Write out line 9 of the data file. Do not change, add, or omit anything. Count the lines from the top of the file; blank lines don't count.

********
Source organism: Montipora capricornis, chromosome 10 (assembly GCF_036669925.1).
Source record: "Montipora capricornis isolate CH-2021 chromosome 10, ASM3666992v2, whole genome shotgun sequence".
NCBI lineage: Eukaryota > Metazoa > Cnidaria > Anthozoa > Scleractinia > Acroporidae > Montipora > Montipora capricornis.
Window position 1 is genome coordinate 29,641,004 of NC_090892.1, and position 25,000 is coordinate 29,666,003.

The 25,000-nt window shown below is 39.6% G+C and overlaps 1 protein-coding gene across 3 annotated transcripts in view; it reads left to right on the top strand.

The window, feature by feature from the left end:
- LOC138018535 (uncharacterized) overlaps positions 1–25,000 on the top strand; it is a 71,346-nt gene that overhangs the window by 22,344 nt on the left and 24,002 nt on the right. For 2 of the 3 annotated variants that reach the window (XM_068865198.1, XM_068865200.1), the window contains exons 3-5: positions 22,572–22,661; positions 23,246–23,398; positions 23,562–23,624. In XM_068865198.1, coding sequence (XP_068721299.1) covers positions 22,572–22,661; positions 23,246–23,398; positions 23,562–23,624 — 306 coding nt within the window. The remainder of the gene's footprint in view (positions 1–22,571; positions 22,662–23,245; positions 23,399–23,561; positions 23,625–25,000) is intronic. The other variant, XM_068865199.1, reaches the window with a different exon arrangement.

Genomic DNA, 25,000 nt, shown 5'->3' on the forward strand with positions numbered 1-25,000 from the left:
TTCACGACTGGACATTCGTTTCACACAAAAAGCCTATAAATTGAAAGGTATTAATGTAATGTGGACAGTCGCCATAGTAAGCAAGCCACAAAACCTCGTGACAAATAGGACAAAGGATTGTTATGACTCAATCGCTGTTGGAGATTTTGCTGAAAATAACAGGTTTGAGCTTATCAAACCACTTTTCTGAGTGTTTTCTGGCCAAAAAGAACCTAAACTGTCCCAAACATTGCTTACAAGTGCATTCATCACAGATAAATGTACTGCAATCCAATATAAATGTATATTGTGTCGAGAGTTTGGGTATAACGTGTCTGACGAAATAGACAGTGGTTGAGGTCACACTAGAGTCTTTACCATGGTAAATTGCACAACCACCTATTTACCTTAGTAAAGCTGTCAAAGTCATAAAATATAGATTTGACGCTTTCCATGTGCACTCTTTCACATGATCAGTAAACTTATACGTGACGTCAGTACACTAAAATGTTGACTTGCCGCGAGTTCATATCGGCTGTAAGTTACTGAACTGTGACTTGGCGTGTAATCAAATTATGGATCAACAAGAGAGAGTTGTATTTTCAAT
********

TTCACGACTGGACATTCGTTTCACACAAAAAGCCTATAAATTGAAAGGTATTAATGTAATGTGGACAGTCGCCATAGTAAGCAAGCCACAAAACCTCGTGACAAATAGGACAAAGGATTGTTATGACTCAATCGCTGTTGGAGATTTTGCTGAAAATAACAGGTTTGAGCTTATCAAACCACTTTTCTGAGTGTTTTCTGGCCAAAAAGAACCTAAACTGTCCCAAACATTGCTTACAAGTGCATTCATCACAGATAAATGTACTGCAATCCAATATAAATGTATATTGTGTCGAGAGTTTGGGTATAACGTGTCTGACGAAATAGACAGTGGTTGAGGTCACACTAGAGTCTTTACCATGGTAAATTGCACAACCACCTATTTACCTTAGTAAAGCTGTCAAAGTCATAAAATATAGATTTGACGCTTTCCATGTGCACTCTTTCACATGATCAGTAAACTTATACGTGACGTCAGTACACTAAAATGTTGACTTGCCGCGAGTTCATATCGGCTGTAAGTTACTGAACTGTGACTTGGCGTGTAATCAAATTATGGATCAACAAGAGAGAGTTGTATTTTCAAT